If you grew up playing Metroidvania games and have a fondness for them, it’s natural that you would look for similar games to play on every device that you can get your hands on.
That’s where Swordigo comes in, a 2012 mobile game that carries fun gameplay and simplicity of the classic NES platformers and adds enough fluidity and charm within the gameplay to not feel like a product out of time.
Everything that you know and love about the Metroidvania genre is present here – there’s smart level design which greatly rewards exploration, fun and diverse enemies to kill, and also the addition of small RPG elements such as leveling up and unlocking new abilities.
So, is there a catch to all of that?. Let's find out.
Swordigo is greatly polished and has very smooth gameplay, and while it may appear too simple at the start, it gets much better as you play onwards.
You can unlock different swords and upgrade your health and attacks in general. There are also multiple magic abilities that unlock as you progress through the game.
The upgrade points are unlocked each time you level up, but you can also buy certain things from the game’s shop with ‘soul shards’ that enemies will drop.
The game is filled with small details that show you that it’s not just an attempt at grabbing cash, but something that has a bit of heart poured in.
The developers did not have much of a budget with the graphics but it does not mean that they did not make the best use of what they had available to them.
The gameplay has a lot of depth because of the variation in enemy classes, and even existing enemies have sub-classes such as normal bats having a fire-bats variation. It keeps the experience fresh and diverse.
And one welcome change the game has over older Metroidvania adventures is the fact that the game saves doors you unlock and events you trigger, even if you die without passing through them, which in general saves a lot of time.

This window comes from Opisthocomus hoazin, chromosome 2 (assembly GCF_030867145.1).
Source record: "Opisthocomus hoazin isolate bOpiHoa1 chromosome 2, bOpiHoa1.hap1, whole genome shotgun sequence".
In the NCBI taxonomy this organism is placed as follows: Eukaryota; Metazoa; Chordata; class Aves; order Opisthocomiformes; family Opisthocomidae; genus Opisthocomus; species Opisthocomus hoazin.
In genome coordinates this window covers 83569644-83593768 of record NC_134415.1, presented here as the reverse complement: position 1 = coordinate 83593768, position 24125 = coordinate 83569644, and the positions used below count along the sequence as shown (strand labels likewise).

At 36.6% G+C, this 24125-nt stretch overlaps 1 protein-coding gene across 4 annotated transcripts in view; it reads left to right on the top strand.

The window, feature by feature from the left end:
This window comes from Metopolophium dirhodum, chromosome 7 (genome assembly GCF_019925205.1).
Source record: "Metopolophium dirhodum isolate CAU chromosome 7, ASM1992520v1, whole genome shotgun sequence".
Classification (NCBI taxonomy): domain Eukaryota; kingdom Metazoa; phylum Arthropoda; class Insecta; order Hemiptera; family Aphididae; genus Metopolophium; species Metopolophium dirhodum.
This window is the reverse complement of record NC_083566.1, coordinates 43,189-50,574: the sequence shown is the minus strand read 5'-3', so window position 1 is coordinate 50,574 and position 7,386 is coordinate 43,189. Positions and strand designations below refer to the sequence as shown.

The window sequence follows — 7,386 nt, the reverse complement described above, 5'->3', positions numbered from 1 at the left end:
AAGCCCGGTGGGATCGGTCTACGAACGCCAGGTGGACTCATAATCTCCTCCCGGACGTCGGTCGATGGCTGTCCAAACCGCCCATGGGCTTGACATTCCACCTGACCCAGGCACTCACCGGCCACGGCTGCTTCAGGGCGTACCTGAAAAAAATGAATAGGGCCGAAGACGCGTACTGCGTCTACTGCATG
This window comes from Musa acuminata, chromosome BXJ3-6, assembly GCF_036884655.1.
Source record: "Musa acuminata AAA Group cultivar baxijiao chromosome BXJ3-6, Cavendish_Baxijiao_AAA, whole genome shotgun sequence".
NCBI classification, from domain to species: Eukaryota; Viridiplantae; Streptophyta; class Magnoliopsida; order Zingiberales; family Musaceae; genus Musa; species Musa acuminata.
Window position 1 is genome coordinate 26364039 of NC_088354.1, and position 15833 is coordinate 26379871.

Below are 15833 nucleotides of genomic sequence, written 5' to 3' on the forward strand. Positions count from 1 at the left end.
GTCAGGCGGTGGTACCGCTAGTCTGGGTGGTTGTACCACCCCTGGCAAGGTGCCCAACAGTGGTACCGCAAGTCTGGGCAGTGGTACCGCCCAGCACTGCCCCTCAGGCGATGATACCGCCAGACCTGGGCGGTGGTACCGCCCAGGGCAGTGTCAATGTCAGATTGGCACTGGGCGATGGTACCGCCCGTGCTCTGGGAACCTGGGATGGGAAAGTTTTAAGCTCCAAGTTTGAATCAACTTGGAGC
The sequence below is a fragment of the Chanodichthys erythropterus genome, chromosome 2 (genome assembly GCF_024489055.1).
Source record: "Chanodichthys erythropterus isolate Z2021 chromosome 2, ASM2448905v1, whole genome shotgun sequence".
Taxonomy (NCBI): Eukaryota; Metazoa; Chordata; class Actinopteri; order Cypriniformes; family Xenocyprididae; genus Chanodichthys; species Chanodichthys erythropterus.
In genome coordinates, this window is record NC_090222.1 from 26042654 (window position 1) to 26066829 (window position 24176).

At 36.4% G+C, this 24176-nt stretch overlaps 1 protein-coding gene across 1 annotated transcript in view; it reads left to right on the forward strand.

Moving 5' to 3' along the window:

There are fairly detailed interiors in the game, which only goes to show the amount of work put into it as it could have simply been done without these aspects since Swordigo barely has a story and the graphics are not that good anyway.
The game’s soundtrack is surprisingly catchy and well-looped, and the sound effects are really crisp to hear too. Half the fun of me attacking the enemies was hearing the protagonist yelling and the sword touching the surface of their bodies.
However, there are a few rough edges to the game’s sound design as some things simply lack sounds, such as lifting a giant box for example.
One of the most important aspects of a mobile game is its UI and controls, and in the time that I spent with Swordigo, the controls were fluid and precise.
But, the UI in some places can be confusing, such as pausing the game and other small things.
Swordigo is a great adventure game that really lives up to its reputation and will satisfy any fan of the genre. Its solid level design and intelligent boss fights are more fun than frustrating – and that is something of an achievement for any game to get right.
The game would have an even higher score if it was a bit longer, the missing sound effects were fixed, and if the graphics had an upgrade.